(2) The “biology as destiny” discourse. The argument was made as well that these roles (man as head of the household, woman as obedient wife) are in accordance with “men’s and women’s (biological) natures.” So, men are supposedly more rational and able to control their emotions, while women are supposedly less rational, more emotional, and more nurturing. Because women menstruate, get pregnant, breast-feed, and go through menopause, they are subject to all sorts of hormonal fluctuations that affect their emotions, predispose them to make impulsive (i.e. bad) decisions, make it difficult for them to concentrate, and make them less reliable. Therefore, women can’t manage the responsibility of heading a household—and the few women who might be able to handle it are rare exceptions to the rule. Far more likely (we were given to understand) is that a woman who tries to head a household is an emasculating nag who has lost her god-given femininity and tried to become something that she never can be—a man—and of course fails.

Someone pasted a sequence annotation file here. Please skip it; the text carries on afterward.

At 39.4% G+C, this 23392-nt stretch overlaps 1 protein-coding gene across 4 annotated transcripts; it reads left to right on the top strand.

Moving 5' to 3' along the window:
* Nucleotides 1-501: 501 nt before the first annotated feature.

(3) The “society will collapse” discourse. It was also claimed that this is simply the way that families have always been—that the husband has been the head of the household. Or, that in societies where women resisted that model of the family, that the whole society ended up falling apart. Some conservative pamphleteers claimed that this is what brought down the ancient Romans (!?), and supposedly, this is what will end up destroying America. The claim was also made by some that men “naturally” want to lead and protect their wives and children, and that if they are denied this role, then most men won’t find it worth their while to marry and stick around the women they impregnate long enough to take responsibility for their children. So, women who want egalitarian marriages are basically digging their own graves—they’ll end up single and alone—and selfishly depriving their children of fathers. And, such women are simply delusional, because they don’t understand “human nature”—and they fail to realize that they are bringing about the collapse of society.